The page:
What, When and Where
Americans are snacking around the clock. In fact, snacking accounts for more than half of all eating occasions. Photo © BLOOMimage/Getty Images, © Purestock/ Thinkstock, © eyewave/iStock/Thinkstock, © Olga Nayashkova/iStock/Thinkstock. Image composite by Leslie Pappas
01.14 • www.ift.org
BY A. ELIZABETH SLOAN
Changing consumer priorities, including a penchant for around-the-clock consumption and more interest in sophisticated everyday fare, demand close attention from food and beverage companies.
merican consumers are reorienting their priorities and behaviors to get just what they want to eat, when and where they want it. While taste still is the most important criteria for food selection (cited by 89% of consumers), followed by price cited by 71%, healthfulness 64%, convenience 56%, and sustainability 36%, consumer priorities are changing. The number of consumers citing price as having a great impact fell seven percentage points from 2011 to 2013, and sustainability was down 16 points. The impact of healthfulness and convenience each rose 3 points since 2012 (IFIC, 2013). Three-quarters (74%) of consumers bought specialty foods in 2013, up from 66% in 2012. Two-thirds buy gourmet items for everyday meals at home, 63% buy these products to treat themselves, and 30% do so for special at-home occasions (Tanner, 2013a). More than half of adults buy specialty chocolate, oils, and cheese. Gourmet yogurt, coffee, salty snacks, specialty nonalcoholic drinks, frozen desserts, meat/ poultry/fish, and bread/baked goods are bought by more than 40% (Tanner, 2013a). With those ages 18–24 the most likely to buy gourmet foods and to cut back on restaurant visits, it is essential for packaged goods makers to deliver more sophisticated, restaurant-style products (Tanner, 2013a). Although it is too early to tell if at-home eating is plateauing, the percentage of all meals eaten and prepared in the home in 2013 was exactly the same as in 2012—72.9%, up from 69.8% five years ago (NPD, 2013a). The percentage of all meals that were carried from home rose by one meal per person over 2012 to 5.1%, still below the all-time high of 5.5% meals per person in 2011 (NPD, 2013a). Americans ate 13.5 different foods including sandwiches, fruit, vegetables, carbonated soft drinks, milk, coffee, potatoes, salty snacks, juices, and ready-to-eat cereal in a typical day in 2013. The only change from 10 years ago is that salads ranked tenth then, and salty snacks weren’t on the list (NPD, 2013a). Two-thirds of the best-selling new foods/beverages in 2012 touted distinctive or new flavors or combinations, 27% were bite-sized or handheld, 23% added convenience/ease of preparation, 21% were ready-touse or on-the-go ready, and 5% included a serving dish.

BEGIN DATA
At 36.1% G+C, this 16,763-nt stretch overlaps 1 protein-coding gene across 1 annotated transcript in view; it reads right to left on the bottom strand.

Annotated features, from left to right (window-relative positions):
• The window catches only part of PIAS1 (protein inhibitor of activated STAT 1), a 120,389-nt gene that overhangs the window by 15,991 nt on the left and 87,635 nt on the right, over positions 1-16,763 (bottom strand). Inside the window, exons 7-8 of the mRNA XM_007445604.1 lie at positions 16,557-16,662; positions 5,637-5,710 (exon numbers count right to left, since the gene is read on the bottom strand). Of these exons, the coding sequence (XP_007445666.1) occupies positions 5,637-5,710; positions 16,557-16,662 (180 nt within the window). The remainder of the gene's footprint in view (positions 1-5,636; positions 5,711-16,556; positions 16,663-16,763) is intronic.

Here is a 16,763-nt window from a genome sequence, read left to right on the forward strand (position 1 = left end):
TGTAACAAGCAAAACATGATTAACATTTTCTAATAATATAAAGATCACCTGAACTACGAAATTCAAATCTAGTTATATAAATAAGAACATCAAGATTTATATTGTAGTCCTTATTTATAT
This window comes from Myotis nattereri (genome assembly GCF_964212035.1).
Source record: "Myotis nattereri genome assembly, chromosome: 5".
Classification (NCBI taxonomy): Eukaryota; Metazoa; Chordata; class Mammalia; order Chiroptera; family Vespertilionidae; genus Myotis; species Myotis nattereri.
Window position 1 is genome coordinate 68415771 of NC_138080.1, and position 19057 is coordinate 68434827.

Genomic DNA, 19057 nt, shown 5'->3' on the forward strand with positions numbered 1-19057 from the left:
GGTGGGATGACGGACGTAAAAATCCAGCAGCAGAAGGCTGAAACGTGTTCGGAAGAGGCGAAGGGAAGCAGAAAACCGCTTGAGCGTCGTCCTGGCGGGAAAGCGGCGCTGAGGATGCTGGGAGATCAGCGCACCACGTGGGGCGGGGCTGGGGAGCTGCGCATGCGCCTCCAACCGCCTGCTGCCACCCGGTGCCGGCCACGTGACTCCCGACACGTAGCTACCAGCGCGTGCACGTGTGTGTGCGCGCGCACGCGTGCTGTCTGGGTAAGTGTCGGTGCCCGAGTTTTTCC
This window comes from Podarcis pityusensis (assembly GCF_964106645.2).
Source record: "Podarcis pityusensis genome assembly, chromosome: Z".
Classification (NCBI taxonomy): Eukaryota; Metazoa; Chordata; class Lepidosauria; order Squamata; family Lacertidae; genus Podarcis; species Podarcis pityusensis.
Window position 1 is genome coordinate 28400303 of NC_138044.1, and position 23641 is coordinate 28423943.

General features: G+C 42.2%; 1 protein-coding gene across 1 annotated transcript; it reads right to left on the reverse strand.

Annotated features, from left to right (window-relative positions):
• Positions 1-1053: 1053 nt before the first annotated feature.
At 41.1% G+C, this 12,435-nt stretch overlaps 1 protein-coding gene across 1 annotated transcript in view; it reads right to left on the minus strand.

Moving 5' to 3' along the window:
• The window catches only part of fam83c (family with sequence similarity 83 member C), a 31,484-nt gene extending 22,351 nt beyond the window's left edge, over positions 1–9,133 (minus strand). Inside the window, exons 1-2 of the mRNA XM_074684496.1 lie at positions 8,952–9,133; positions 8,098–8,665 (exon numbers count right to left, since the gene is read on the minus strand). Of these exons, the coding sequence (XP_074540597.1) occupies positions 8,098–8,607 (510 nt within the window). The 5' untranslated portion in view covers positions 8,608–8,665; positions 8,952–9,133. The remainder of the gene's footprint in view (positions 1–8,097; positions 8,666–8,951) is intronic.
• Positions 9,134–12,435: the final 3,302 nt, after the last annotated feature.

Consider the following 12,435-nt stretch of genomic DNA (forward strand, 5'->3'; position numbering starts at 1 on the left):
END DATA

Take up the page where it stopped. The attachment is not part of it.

One-quarter made a texture claim; 16% were targeted to kids (IRI, 2013a). With Baby Boomers and seniors now making more visits to every segment of the restaurant business than their younger counterparts, expect menu modifications catering to their food preferences. Over the past five years, restaurant per capita meals and snack occasions for those ages 18–47 fell from 240 visits per person per year in 2008 to 211 in 2012 (NPD, 2013b). Younger adults have traditionally been the heaviest users of restaurants for dinner, but increasingly foodservices outlets will depend more on older adults to drive dinnertime traffic. Since 2006, restaurants lost over 650 million dinner visits (NPD, 2013c). U.S. restaurant traffic increased by 1% in the second quarter of 2013 vs one year ago; consumer spending, driven by average check growth, grew 3%. Despite growth, foodservice traffic remains at the 2009 level (NPD, 2013d). Visits to quick-service restaurants—which represent 78% of industry traffic—were up 1%, fine dining/ upscale hotel restaurants up 6%, and fast casual up 8%. Casual dining traffic, after several quarters of declines, held steady while midsca